On July 31, 2003, plaintiffs moved for partial summary judgment on the issue of liability on the grounds that 1) plaintiff Angel Mangual was an innocent passenger at the time of the accident, and 2) defendant Pleas rear-ended plaintiff Angel Mangual's vehicle and is therefore presumed liable. Plaintiffs further averred that because Jennie Mangual had a derivative claim, she is also entitled to summary judgment on the issue of liability. On April 6, 2004, plaintiffs' motion for partial summary judgment was denied because there remained material issues of fact as to the nature of the collision.

  Defendants thereafter moved for summary judgment on June 15, 2004, and that motion is presently before the court.


  Under Fed.R.Civ.P. 56(c), summary judgment "shall be rendered forthwith" if it is shown that "there is no genuine issue of material fact and that the moving party is entitled to a judgment as a matter of law." Celotex Corp. v. Catrett, 477 U.S. 317, 323 n. 4, 106 S.Ct. 2548, 2552 n. 4 (1986). "[G]enuineness runs to whether disputed factual issues can reasonably be resolved in favor of either party, [while] materiality runs to whether the dispute matters, i.e., whether it concerns facts that can affect the outcome under the applicable substantive law." Mitchell v. Washingtonville Cent. Sch. Dist., 190 F.3d 1, 5 (2d Cir. 1999) (internal quotations and citations omitted). In order to prove that a genuine issue of material fact exists, a plaintiff "may not rest upon the mere allegations or denials of the pleading[s]," but must by affidavit or otherwise "set forth specific facts showing that there is a genuine issue for trial." FED. R. CIV. P. 56(e). "Conclusory statements, conjecture or speculation by the party resisting the motion will not defeat summary judgment." Kulak v. City of New York, 88 F. 3d 63, 71 (2d Cir. 1996).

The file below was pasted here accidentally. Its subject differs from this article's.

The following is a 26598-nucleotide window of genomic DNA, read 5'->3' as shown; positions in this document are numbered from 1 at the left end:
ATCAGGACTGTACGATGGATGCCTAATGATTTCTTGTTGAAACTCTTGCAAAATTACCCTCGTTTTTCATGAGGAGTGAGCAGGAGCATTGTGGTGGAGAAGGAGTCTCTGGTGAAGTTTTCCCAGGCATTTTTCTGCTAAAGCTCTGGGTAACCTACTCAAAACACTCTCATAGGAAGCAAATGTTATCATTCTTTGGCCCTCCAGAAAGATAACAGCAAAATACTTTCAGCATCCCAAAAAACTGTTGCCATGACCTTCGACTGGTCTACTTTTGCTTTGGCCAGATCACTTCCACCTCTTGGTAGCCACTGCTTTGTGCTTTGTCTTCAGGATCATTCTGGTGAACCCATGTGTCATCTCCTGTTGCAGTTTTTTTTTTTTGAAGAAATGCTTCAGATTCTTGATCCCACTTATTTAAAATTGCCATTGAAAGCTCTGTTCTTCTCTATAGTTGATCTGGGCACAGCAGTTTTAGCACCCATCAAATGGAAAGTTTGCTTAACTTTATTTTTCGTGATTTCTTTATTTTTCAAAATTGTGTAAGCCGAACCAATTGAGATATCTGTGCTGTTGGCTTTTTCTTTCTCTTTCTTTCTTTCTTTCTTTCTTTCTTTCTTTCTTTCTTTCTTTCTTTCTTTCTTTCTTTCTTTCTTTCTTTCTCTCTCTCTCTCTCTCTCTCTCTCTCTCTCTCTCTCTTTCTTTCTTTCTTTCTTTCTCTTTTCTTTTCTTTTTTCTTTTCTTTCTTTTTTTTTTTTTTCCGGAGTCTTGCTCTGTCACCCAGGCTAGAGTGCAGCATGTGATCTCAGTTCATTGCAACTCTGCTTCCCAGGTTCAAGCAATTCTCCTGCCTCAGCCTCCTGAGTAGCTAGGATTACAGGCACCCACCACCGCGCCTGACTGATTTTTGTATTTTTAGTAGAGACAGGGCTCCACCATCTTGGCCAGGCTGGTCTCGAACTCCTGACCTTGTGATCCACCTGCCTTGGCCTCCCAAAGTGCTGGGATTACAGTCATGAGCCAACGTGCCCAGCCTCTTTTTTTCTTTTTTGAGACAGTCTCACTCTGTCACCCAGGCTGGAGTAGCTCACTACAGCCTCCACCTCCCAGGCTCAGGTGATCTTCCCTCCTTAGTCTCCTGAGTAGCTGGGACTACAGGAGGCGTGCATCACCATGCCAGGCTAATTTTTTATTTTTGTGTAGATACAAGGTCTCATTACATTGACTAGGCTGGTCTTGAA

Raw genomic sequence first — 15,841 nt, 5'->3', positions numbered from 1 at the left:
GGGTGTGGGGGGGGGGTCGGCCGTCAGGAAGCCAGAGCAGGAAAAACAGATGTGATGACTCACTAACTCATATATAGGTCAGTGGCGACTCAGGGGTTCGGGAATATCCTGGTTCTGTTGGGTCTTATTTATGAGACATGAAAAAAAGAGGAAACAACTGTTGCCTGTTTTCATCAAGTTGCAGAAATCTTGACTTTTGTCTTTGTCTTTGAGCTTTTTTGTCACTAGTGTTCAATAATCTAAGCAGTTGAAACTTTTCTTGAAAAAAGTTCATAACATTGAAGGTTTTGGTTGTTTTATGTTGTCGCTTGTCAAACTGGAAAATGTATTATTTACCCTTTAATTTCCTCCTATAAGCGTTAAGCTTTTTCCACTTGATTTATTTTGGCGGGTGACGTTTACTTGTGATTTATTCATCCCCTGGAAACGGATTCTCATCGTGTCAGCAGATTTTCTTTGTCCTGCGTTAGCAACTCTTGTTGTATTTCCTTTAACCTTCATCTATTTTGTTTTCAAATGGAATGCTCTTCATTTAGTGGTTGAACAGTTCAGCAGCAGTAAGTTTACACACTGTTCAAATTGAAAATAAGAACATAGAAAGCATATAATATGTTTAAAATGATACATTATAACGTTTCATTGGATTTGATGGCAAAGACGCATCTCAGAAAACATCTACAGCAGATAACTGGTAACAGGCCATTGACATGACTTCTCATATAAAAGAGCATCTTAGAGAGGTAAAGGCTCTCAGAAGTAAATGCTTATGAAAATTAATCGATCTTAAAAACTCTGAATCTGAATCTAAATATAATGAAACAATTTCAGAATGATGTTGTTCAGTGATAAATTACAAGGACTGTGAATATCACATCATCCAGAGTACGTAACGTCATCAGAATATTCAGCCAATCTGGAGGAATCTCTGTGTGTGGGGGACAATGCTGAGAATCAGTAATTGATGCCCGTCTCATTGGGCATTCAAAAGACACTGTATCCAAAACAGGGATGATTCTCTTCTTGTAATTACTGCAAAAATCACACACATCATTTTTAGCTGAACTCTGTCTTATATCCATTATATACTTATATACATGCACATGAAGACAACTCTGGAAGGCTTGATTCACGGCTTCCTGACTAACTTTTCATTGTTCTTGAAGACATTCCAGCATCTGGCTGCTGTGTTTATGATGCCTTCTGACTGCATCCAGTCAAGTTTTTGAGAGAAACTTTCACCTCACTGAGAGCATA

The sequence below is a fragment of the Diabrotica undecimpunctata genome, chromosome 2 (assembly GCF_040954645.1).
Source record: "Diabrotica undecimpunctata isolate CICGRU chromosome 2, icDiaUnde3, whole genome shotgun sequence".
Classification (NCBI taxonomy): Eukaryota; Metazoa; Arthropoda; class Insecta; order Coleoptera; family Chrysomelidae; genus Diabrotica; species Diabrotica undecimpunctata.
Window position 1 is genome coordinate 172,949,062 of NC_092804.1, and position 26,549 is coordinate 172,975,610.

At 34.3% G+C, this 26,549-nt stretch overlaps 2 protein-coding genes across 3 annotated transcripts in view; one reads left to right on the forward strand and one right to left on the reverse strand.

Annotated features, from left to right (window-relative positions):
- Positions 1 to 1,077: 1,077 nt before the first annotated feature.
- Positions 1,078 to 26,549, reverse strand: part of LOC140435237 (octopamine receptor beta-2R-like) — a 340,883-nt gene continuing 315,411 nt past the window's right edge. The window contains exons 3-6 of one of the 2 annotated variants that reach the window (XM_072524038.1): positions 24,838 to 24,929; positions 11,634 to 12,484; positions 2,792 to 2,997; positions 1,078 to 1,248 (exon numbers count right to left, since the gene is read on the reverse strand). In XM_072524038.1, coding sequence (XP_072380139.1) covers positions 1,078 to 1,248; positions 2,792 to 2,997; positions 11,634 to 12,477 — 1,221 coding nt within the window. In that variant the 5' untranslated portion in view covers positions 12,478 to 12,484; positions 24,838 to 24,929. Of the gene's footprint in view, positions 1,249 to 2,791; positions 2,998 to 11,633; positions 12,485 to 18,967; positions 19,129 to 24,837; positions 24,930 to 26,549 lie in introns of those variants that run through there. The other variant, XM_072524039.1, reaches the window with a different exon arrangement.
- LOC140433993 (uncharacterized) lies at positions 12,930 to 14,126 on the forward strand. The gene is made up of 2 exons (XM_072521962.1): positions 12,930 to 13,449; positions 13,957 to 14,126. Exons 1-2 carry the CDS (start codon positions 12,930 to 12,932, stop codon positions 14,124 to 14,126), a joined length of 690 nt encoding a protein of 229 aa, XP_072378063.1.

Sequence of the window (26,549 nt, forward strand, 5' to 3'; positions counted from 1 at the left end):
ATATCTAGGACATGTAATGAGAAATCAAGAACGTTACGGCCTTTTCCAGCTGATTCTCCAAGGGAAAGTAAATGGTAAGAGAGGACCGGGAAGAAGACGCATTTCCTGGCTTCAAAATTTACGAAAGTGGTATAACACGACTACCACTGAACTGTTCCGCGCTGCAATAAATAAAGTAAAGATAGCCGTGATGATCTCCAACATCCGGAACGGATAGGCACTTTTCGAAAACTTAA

Courts must resolve all ambiguities and draw all reasonable factual inferences in favor of the non-moving party. See Nora Beverages, Inc. v. Perrier Group of Am., Inc., 164 F.3d 736, 742 (2d Cir. 1998). The moving party bears the initial burden of demonstrating an absence of genuine issues of material fact. See Schwapp v. Town of Avon, 118 F.3d 106, 110 (2d Cir. 1997). If the initial burden is met, the non-moving party "must produce specific facts indicating that a genuine issue of fact exists. If the evidence [presented by the non-moving party] is merely colorable, or is not significantly probative, summary judgment may be granted." Scotto v. Almenas, 143 F.3d 105, 114 (2d Cir. 1998) (internal quotations and citations omitted) (alteration in original).


  A. New York Insurance Law*fn1

  Defendants argue that the injuries plaintiffs claim to have sustained are not sufficiently "serious" within the meaning of § 5102 of the New York State Insurance Law, ...